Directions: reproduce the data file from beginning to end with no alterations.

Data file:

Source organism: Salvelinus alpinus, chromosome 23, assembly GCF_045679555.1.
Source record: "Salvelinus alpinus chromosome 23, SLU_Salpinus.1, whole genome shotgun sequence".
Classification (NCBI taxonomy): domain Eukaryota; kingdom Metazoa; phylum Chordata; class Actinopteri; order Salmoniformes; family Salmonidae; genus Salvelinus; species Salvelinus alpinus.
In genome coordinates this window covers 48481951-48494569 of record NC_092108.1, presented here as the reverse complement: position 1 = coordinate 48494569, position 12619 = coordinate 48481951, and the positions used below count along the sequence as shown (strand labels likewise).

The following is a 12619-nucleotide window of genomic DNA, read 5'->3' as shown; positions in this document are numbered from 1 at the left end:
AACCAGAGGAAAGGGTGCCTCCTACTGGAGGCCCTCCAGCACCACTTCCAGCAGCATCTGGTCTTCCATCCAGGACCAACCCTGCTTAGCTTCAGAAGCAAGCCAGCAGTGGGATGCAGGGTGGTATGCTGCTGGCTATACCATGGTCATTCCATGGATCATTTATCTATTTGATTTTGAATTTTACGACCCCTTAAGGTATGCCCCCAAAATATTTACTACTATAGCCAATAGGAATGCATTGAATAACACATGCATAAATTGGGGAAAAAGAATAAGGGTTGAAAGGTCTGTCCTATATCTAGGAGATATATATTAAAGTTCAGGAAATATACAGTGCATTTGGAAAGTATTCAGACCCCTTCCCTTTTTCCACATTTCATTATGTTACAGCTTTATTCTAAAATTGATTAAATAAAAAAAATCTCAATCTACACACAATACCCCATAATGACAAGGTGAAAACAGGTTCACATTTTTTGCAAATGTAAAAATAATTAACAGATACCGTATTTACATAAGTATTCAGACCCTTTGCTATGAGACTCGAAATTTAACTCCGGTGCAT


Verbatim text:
Source organism: Salvelinus alpinus, chromosome 23, assembly GCF_045679555.1.
Source record: "Salvelinus alpinus chromosome 23, SLU_Salpinus.1, whole genome shotgun sequence".
Classification (NCBI taxonomy): domain Eukaryota; kingdom Metazoa; phylum Chordata; class Actinopteri; order Salmoniformes; family Salmonidae; genus Salvelinus; species Salvelinus alpinus.
In genome coordinates this window covers 48481951-48494569 of record NC_092108.1, presented here as the reverse complement: position 1 = coordinate 48494569, position 12619 = coordinate 48481951, and the positions used below count along the sequence as shown (strand labels likewise).

The following is a 12619-nucleotide window of genomic DNA, read 5'->3' as shown; positions in this document are numbered from 1 at the left end:
AACCAGAGGAAAGGGTGCCTCCTACTGGAGGCCCTCCAGCACCACTTCCAGCAGCATCTGGTCTTCCATCCAGGACCAACCCTGCTTAGCTTCAGAAGCAAGCCAGCAGTGGGATGCAGGGTGGTATGCTGCTGGCTATACCATGGTCATTCCATGGATCATTTATCTATTTGATTTTGAATTTTACGACCCCTTAAGGTATGCCCCCAAAATATTTACTACTATAGCCAATAGGAATGCATTGAATAACACATGCATAAATTGGGGAAAAAGAATAAGGGTTGAAAGGTCTGTCCTATATCTAGGAGATATATATTAAAGTTCAGGAAATATACAGTGCATTTGGAAAGTATTCAGACCCCTTCCCTTTTTCCACATTTCATTATGTTACAGCTTTATTCTAAAATTGATTAAATAAAAAAAATCTCAATCTACACACAATACCCCATAATGACAAGGTGAAAACAGGTTCACATTTTTTGCAAATGTAAAAATAATTAACAGATACCGTATTTACATAAGTATTCAGACCCTTTGCTATGAGACTCGAAATTTAACTCCGGTGCAT